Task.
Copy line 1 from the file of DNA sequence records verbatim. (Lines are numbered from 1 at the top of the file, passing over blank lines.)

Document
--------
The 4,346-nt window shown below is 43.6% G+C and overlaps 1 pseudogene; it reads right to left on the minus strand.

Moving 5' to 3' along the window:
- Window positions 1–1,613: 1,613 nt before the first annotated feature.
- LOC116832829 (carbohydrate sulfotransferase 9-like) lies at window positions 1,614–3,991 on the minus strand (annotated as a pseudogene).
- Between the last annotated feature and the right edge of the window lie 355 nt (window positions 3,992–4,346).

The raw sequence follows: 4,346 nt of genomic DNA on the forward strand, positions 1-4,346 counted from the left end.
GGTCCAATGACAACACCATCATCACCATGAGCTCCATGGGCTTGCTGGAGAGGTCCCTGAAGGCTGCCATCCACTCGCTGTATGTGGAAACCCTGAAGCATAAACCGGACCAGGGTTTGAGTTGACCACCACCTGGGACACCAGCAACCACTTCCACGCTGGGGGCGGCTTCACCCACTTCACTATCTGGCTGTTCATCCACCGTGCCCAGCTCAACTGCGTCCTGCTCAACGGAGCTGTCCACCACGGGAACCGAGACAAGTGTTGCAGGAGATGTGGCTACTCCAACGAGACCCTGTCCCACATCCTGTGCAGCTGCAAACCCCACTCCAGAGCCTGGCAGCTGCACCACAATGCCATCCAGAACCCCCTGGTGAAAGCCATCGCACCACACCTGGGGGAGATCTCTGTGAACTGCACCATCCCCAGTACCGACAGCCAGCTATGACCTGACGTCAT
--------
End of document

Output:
The 4,346-nt window shown below is 43.6% G+C and overlaps 1 pseudogene; it reads right to left on the minus strand.